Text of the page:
Enzymatic tests are based on the measurement of glucose and fructose only, which means that quantification is independent of the wine matrix. This technique also negates having to decolourise most wine samples before analysis (except very highly coloured samples), an important time-saving advantage of using enzymatic test kits. Furthermore, the IWAG survey revealed a larger deviation from the mean for the results obtained by the reducing sugars tests in both white and red wines. This indicates that other components in the wine can also interfere with these methods, which is not the case when using enzymatic test kits.
Mid Infra-Red techniques
A statistical analysis of a set of IWAG proficiency results revealed a significant difference between the mean glucose and fructose values obtained for a red wine using MIR technologies as compared to those obtained using enzymatic testing (1). The lack of accuracy obtained at levels below 1g/L are also cause for concern with MIR technologies.
The majority of calibration data sets supplied with MIR instruments are developed in Europe and therefore should be replaced with calibrations developed with wine that is from the specific region(s) where the instrument is used (1). The enormous amount of time it takes to set up new calibration data sets means that many wine laboratories do not perform this essential development work. Failure to do so inevitably leads to errors, some very large.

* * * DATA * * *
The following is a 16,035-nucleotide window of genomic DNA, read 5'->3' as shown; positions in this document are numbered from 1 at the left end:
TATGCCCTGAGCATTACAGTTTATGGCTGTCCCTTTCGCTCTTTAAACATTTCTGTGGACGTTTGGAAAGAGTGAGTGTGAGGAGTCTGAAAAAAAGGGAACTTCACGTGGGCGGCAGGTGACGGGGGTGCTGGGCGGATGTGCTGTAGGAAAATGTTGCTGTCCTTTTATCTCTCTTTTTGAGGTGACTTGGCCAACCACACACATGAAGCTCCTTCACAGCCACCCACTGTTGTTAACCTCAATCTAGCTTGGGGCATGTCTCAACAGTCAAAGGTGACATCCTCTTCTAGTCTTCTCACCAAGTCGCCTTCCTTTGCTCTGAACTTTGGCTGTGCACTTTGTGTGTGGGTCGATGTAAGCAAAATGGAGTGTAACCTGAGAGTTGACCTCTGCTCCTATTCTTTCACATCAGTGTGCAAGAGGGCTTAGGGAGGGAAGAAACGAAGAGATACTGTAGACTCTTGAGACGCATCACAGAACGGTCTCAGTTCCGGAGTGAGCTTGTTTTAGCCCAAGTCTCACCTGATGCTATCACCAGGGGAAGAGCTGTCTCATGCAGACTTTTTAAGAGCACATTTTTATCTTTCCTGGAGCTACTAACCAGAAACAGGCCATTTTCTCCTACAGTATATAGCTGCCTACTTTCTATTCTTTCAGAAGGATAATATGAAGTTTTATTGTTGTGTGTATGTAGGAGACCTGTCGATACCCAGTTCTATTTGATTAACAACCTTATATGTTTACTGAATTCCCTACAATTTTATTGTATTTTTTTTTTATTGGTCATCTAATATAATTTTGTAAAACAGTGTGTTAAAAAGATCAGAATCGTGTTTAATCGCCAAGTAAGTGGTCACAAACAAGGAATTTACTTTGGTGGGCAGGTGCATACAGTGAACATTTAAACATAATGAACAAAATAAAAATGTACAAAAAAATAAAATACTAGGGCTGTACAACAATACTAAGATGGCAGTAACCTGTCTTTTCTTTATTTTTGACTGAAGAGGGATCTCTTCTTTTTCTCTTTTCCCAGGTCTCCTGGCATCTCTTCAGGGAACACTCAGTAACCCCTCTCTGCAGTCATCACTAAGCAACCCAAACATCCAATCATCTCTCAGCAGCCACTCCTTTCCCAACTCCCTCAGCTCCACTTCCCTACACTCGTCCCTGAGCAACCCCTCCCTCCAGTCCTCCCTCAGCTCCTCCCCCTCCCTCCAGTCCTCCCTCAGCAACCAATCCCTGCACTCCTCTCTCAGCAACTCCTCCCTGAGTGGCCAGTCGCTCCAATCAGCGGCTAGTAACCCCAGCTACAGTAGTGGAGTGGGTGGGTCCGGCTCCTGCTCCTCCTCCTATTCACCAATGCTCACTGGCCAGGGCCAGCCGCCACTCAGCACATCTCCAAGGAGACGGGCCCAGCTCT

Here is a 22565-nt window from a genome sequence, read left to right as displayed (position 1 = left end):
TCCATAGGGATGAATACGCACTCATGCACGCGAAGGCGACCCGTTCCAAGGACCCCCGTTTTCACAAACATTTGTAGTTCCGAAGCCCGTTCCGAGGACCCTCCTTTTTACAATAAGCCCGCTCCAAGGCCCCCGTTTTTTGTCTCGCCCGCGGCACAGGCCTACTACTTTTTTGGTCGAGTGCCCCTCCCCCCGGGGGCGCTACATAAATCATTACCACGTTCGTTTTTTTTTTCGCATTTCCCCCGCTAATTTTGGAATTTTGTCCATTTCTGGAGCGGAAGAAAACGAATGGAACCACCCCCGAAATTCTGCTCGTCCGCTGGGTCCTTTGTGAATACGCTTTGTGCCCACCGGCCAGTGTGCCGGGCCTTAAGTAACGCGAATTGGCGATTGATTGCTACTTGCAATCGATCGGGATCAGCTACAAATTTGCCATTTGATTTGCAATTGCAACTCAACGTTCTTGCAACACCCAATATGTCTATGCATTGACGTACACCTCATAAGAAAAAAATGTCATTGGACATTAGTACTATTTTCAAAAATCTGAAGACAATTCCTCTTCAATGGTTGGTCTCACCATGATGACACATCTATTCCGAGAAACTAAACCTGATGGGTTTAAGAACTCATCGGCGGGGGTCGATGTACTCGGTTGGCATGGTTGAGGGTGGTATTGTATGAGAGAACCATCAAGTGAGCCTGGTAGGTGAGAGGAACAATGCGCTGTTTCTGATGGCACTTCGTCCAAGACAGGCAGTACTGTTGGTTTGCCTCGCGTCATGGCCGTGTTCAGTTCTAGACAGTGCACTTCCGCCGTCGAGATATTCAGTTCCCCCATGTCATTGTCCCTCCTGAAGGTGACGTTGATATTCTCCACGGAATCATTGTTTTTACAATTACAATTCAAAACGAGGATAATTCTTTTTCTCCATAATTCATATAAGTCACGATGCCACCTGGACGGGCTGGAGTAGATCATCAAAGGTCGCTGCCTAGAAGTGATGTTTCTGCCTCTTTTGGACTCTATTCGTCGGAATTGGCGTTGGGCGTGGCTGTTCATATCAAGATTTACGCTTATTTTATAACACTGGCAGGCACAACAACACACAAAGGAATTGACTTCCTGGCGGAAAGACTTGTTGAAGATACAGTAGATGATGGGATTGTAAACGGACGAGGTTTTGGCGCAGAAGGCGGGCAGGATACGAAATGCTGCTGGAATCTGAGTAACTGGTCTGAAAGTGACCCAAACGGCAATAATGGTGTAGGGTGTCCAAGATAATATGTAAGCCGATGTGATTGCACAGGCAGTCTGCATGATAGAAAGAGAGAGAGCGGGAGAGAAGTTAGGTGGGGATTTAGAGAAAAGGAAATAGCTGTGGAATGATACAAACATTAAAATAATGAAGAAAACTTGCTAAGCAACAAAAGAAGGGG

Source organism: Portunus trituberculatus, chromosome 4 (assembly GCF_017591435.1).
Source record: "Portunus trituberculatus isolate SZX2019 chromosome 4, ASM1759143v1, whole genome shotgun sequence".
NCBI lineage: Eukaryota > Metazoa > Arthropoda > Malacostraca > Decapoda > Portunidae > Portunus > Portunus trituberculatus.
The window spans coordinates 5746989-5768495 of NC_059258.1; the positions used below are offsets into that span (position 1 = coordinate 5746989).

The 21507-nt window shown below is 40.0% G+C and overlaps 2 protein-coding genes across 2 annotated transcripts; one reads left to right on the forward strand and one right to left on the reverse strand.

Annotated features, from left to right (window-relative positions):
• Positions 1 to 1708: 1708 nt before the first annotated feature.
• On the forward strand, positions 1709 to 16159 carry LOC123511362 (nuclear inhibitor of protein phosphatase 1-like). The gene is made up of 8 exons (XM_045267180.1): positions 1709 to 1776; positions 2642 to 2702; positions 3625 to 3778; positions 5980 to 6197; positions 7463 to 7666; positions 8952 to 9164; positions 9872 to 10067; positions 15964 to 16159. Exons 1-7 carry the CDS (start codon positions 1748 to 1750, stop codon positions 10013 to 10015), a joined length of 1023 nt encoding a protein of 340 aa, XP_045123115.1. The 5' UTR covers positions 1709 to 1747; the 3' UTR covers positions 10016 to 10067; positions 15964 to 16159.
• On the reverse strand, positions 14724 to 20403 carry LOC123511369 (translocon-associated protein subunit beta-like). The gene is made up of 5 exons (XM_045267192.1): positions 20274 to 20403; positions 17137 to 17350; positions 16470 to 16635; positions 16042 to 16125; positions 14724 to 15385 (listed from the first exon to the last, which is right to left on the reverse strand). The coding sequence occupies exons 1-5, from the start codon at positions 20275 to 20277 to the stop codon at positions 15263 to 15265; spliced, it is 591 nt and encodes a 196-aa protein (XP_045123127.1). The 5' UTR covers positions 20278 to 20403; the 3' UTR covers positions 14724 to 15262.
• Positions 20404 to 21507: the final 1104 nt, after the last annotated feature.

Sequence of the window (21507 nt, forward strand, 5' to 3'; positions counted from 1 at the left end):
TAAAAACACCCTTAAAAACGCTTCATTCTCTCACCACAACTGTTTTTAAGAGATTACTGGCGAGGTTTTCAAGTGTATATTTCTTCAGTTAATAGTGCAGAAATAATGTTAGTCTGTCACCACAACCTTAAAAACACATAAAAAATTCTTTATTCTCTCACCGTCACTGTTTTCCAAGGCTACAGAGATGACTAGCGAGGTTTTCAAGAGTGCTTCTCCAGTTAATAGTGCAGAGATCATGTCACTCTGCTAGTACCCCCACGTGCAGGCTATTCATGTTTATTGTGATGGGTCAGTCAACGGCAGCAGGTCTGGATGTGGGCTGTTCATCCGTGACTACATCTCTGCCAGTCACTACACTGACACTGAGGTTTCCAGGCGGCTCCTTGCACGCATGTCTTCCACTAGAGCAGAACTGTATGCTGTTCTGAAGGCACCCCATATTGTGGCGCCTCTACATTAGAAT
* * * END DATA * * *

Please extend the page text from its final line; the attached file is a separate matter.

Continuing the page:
The ease of calibration when using enzymatic tests kits is therefore another significant advantage to this approach when compared to MIR technologies. Enzymatic testing is also more accurate at low levels, and for those wines containing high glucose and fructose levels a simple dilution of samples is the only sample preparation required.
Instrumentation for enzymatic glucose and fructose analysis
A visible range spectrophotometer is all that is required and these can be purchased for a minimal initial outlay – there are now models on the market for less than A$2000 (for example see Figure 1). The benchtop spectrophotometer method requires enzymatic reagents and these are usually bought in test kit format.
Although a reasonable throughput of samples can be achieved using the benchtop spectrophotometer method (10-20 per hour), larger automated spectrophotometric analysers have been available for several years and are now relatively well priced. These instruments are more commonly known as discrete analysers as each sample is treated discretely (individually). This allows several tests to be done on each sample. Different tests can also be done on each sample, for example, sample 1 may have glucose and fructose tested, sample 2 these plus malic acid etc.